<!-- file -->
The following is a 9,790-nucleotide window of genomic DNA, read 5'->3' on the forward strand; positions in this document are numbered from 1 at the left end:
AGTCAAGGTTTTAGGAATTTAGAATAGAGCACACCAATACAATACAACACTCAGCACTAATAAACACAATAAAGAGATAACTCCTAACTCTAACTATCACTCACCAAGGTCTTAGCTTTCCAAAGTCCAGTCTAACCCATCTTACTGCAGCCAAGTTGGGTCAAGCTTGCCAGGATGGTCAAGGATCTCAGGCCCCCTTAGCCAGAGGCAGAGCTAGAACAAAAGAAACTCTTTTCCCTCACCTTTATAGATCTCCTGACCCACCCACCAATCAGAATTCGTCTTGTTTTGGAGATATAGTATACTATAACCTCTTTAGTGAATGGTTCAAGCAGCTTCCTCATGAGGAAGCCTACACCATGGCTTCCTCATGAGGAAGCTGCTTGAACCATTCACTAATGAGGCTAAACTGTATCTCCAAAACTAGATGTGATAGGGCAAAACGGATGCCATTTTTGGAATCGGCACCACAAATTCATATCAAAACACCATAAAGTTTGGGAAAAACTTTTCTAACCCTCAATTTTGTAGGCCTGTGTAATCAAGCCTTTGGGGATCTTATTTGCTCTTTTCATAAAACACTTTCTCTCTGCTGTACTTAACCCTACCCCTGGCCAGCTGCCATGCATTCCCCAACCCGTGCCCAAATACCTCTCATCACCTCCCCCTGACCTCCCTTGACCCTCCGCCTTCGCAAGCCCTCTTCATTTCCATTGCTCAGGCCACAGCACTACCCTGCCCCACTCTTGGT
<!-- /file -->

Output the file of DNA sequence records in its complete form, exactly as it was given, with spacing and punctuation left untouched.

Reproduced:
The following is a 9,790-nucleotide window of genomic DNA, read 5'->3' on the forward strand; positions in this document are numbered from 1 at the left end:
AGTCAAGGTTTTAGGAATTTAGAATAGAGCACACCAATACAATACAACACTCAGCACTAATAAACACAATAAAGAGATAACTCCTAACTCTAACTATCACTCACCAAGGTCTTAGCTTTCCAAAGTCCAGTCTAACCCATCTTACTGCAGCCAAGTTGGGTCAAGCTTGCCAGGATGGTCAAGGATCTCAGGCCCCCTTAGCCAGAGGCAGAGCTAGAACAAAAGAAACTCTTTTCCCTCACCTTTATAGATCTCCTGACCCACCCACCAATCAGAATTCGTCTTGTTTTGGAGATATAGTATACTATAACCTCTTTAGTGAATGGTTCAAGCAGCTTCCTCATGAGGAAGCCTACACCATGGCTTCCTCATGAGGAAGCTGCTTGAACCATTCACTAATGAGGCTAAACTGTATCTCCAAAACTAGATGTGATAGGGCAAAACGGATGCCATTTTTGGAATCGGCACCACAAATTCATATCAAAACACCATAAAGTTTGGGAAAAACTTTTCTAACCCTCAATTTTGTAGGCCTGTGTAATCAAGCCTTTGGGGATCTTATTTGCTCTTTTCATAAAACACTTTCTCTCTGCTGTACTTAACCCTACCCCTGGCCAGCTGCCATGCATTCCCCAACCCGTGCCCAAATACCTCTCATCACCTCCCCCTGACCTCCCTTGACCCTCCGCCTTCGCAAGCCCTCTTCATTTCCATTGCTCAGGCCACAGCACTACCCTGCCCCACTCTTGGT